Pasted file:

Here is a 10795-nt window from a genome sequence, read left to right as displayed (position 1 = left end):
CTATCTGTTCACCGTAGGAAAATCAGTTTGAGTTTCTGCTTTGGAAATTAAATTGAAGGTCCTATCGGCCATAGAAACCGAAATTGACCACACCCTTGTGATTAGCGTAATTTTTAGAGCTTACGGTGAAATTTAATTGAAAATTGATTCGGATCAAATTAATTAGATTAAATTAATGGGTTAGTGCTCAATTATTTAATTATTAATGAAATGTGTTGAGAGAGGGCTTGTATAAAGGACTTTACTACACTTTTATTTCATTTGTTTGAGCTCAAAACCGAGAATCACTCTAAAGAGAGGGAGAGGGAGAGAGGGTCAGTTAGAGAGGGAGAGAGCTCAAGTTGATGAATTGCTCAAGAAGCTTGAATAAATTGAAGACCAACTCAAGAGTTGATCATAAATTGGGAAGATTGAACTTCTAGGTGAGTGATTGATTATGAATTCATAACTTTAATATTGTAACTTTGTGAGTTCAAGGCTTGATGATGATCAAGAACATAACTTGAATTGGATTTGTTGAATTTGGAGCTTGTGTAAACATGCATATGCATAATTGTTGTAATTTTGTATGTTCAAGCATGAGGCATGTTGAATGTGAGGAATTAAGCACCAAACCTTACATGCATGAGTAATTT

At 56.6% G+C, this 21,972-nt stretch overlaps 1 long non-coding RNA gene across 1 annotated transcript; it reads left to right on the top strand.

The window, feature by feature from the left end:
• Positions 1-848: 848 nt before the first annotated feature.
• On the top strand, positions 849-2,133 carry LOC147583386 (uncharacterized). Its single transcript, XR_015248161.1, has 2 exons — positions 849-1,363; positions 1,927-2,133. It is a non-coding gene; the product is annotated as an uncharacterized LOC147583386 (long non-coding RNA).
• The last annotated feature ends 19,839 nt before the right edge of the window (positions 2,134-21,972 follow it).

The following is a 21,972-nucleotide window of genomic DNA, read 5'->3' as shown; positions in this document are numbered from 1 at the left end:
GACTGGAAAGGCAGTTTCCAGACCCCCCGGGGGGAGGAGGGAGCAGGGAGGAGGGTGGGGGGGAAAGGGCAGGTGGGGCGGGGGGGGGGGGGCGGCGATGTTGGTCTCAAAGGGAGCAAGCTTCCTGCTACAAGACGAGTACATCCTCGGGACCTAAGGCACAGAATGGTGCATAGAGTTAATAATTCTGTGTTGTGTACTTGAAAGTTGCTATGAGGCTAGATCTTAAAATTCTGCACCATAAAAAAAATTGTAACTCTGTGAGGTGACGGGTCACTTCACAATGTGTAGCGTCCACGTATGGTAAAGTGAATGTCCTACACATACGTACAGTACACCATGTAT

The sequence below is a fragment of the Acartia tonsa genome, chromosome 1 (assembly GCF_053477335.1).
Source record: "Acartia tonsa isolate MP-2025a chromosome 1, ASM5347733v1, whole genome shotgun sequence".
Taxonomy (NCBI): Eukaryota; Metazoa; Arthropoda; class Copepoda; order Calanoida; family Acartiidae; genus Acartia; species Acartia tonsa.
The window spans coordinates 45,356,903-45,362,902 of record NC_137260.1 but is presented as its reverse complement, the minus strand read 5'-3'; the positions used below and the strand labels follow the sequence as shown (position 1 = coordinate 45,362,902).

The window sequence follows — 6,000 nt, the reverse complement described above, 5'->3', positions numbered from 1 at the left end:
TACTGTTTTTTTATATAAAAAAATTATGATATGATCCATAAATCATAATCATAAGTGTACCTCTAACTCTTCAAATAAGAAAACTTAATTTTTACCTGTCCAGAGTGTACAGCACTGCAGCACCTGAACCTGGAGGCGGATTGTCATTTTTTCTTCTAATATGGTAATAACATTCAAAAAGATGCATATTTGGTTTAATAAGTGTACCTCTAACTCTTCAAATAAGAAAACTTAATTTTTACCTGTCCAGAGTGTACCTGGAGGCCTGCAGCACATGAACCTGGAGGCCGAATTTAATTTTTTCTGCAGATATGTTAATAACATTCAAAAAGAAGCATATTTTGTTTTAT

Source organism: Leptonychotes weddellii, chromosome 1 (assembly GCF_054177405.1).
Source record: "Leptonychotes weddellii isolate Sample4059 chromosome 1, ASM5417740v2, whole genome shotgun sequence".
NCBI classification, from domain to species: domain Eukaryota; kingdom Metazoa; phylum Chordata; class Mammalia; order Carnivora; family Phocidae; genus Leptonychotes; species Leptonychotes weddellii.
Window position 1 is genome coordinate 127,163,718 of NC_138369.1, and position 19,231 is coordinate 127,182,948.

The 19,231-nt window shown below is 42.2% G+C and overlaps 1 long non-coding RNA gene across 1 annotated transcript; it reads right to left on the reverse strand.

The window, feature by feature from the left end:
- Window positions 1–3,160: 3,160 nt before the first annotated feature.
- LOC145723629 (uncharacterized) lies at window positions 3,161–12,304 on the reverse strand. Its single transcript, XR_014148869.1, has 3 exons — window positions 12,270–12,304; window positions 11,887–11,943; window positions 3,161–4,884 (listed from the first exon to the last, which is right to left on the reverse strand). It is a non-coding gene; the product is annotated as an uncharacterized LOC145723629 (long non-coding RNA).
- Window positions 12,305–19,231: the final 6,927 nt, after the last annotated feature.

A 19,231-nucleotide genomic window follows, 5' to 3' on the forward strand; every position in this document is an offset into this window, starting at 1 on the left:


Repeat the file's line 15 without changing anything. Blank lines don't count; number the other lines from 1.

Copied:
TACTGTTTTTTTATATAAAAAAATTATGATATGATCCATAAATCATAATCATAAGTGTACCTCTAACTCTTCAAATAAGAAAACTTAATTTTTACCTGTCCAGAGTGTACAGCACTGCAGCACCTGAACCTGGAGGCGGATTGTCATTTTTTCTTCTAATATGGTAATAACATTCAAAAAGATGCATATTTGGTTTAATAAGTGTACCTCTAACTCTTCAAATAAGAAAACTTAATTTTTACCTGTCCAGAGTGTACCTGGAGGCCTGCAGCACATGAACCTGGAGGCCGAATTTAATTTTTTCTGCAGATATGTTAATAACATTCAAAAAGAAGCATATTTTGTTTTAT